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EX-10.17 - EXHIBIT 10.17 - TODA INTERNATIONAL HOLDINGS INC.v308162_ex10-17.htm

 

UNITED STATES SECURITIES AND EXCHANGE COMMISSION

Washington, DC 20549

FORM 10-K

 

x ANNUAL REPORT PURSUANT TO SECTION 13 OR 15(d) OF THE SECURITIES EXCHANGE ACT OF 1934

For the fiscal year ended December 31, 2011

 

¨ TRANSITION REPORT PURSUANT TO SECTION 13 OR 15(d) OF THE SECURITIES EXCHANGE ACT OF 1934

For the transition period from _____________ to _______________.

 

Commission File No. 000-52346

 

TODA INTERNATIONAL HOLDINGS INC.

(Exact Name of Registrant as Specified in Its Charter) 

 

CAYMAN ISLANDS   N/A

(State or Other Jurisdiction

of  Incorporation or Organization)

  (I.R.S. Employer Identification No.)

 

c/o Dalian TOFA New Materials Development Co, Ltd.

No. 18-2-401 Gangjing Garden, Dandong Street, Zhongshan District

Dalian, Liaoning Province, PRC  116001

(Address of Principal Executive Offices, including zip code)

 

011-86-(411) 8278-9758

(Registrant’s Telephone Number, Including Area Code)

 

Securities registered under Section 12(b) of the Exchange Act: None

 

 

Securities registered under Section 12(g) of the Exchange Act: Ordinary stock, par value $0.000256 per share 

 

  

Indicate by check mark if the registrant is a well-known seasoned issuer, as defined in Rule 405 of the Securities Act.       Yes ¨ No þ

 

Indicate by check mark if the registrant is not required to file reports pursuant to Section 13 or Section 15(d) of the Act.       Yes ¨ No þ

 

Indicate by check mark whether the registrant (1) has filed all reports required to be filed by Section 13 or 15(d) of the Securities Exchange Act of 1934 during the preceding 12 months (or for such shorter period that the registrant was required to file such reports), and (2) has been subject to such filing requirements for the past 90 days.      Yes þ No ¨

 

Indicate by check mark if disclosure of delinquent filers pursuant to Item 405 of Regulation S-K (Section 229.405) is not contained herein, and will not be contained, to the best of registrant’s knowledge, in definitive proxy or information statements incorporated by reference in Part III of this Form 10-K or any amendment to this Form 10-K. ¨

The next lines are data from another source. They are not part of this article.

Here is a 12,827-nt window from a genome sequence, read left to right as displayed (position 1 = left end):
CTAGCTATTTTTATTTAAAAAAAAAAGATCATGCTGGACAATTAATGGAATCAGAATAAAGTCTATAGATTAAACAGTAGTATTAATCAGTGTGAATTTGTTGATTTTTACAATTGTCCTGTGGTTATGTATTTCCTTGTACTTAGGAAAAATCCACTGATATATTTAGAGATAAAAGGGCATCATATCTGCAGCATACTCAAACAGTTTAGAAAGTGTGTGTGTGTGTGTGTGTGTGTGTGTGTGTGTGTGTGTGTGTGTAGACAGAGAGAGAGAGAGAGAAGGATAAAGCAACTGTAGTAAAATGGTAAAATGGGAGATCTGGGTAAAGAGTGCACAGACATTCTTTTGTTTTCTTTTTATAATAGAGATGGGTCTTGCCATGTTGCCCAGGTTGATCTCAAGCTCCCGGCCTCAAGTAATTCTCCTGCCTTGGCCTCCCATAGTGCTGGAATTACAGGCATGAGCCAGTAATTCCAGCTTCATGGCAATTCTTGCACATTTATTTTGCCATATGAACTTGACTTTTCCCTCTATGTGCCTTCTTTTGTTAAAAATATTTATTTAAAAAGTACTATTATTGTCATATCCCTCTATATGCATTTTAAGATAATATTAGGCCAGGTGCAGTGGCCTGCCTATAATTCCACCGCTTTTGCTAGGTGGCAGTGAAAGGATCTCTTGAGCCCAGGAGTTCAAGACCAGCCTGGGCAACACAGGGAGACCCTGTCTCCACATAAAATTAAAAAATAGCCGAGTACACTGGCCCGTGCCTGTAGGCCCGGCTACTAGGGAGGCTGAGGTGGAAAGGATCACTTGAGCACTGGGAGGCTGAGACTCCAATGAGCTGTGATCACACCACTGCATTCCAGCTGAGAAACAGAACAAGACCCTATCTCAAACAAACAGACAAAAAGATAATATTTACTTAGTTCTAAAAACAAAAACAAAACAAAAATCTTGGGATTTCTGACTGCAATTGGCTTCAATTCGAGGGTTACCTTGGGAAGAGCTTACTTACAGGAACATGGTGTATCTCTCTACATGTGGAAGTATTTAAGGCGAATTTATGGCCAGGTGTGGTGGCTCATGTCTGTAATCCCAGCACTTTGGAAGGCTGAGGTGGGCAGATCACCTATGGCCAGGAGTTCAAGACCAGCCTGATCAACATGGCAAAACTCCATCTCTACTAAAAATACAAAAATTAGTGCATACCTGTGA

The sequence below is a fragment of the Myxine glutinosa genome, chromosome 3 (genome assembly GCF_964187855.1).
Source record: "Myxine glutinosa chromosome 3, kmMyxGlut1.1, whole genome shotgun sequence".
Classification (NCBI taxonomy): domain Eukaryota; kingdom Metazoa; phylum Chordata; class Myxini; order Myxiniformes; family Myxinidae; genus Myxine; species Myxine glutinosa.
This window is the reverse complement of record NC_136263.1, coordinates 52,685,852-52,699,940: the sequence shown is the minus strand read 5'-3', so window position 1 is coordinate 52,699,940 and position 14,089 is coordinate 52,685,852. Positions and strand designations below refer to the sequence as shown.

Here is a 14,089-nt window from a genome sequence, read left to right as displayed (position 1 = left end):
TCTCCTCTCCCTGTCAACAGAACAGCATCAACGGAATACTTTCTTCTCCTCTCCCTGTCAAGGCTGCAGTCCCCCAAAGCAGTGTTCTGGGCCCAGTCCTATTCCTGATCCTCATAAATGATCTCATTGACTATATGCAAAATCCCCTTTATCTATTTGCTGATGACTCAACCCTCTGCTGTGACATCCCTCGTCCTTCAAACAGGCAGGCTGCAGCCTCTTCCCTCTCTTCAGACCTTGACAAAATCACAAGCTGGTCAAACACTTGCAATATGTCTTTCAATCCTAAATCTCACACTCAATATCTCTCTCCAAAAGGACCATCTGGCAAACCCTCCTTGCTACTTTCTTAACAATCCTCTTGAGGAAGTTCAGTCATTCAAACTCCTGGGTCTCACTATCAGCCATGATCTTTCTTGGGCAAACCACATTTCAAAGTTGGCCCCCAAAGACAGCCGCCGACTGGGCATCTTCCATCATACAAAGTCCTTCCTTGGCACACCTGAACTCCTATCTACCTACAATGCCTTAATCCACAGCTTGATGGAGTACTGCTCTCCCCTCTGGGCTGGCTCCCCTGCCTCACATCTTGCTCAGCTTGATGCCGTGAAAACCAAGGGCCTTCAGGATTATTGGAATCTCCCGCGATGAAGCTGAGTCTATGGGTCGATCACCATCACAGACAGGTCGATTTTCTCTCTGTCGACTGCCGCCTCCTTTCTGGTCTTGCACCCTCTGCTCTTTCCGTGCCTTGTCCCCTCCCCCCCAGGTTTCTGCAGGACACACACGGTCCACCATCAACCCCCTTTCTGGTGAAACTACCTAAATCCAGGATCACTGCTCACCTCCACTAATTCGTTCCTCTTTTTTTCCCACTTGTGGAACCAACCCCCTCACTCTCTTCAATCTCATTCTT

Indicate by check mark whether the registrant is a large accelerated filer, accelerated filer, a non-accelerated filer, or a smaller reporting company. See definitions of “large accelerated filer," "accelerated filer” and "smaller reporting company" in Rule 12b-2 of the Exchange Act (check one):

 

Large accelerated filer  ¨   Accelerated filer  ¨
Non-accelerated filer  ¨  (Do not check if a smaller reporting company) Smaller reporting company   þ

 

Indicate by check mark whether the registrant is a shell company (as defined in Rule 12b-2 of the Exchange Act).      Yes ¨ No þ

 

April 13, 2012, there were 27,780,000 shares of the registrant's ordinary stock, par value $0.000256 were outstanding.

 

 
 

 

TABLE OF CONTENTS 

 

        Page
PART I
         
Item 1.   Business   1
Item 1A.   Risk Factors   18
Item 1B.   Unresolved Staff Comments   36
Item 2.   Properties   36
Item 3.   Legal Proceedings   37
Item 4.    Submission of Matters to a Vote of Security Holders   37
         
PART II
         
Item 5.   Market for Registrant’s Common Equity, Related Shareholder Matters and Issuer Purchases of Equity Securities   38
Item 6.   Selected Financial Data   38
Item 7.   Management’s Discussion and Analysis of Financial Condition and Results of Operations   39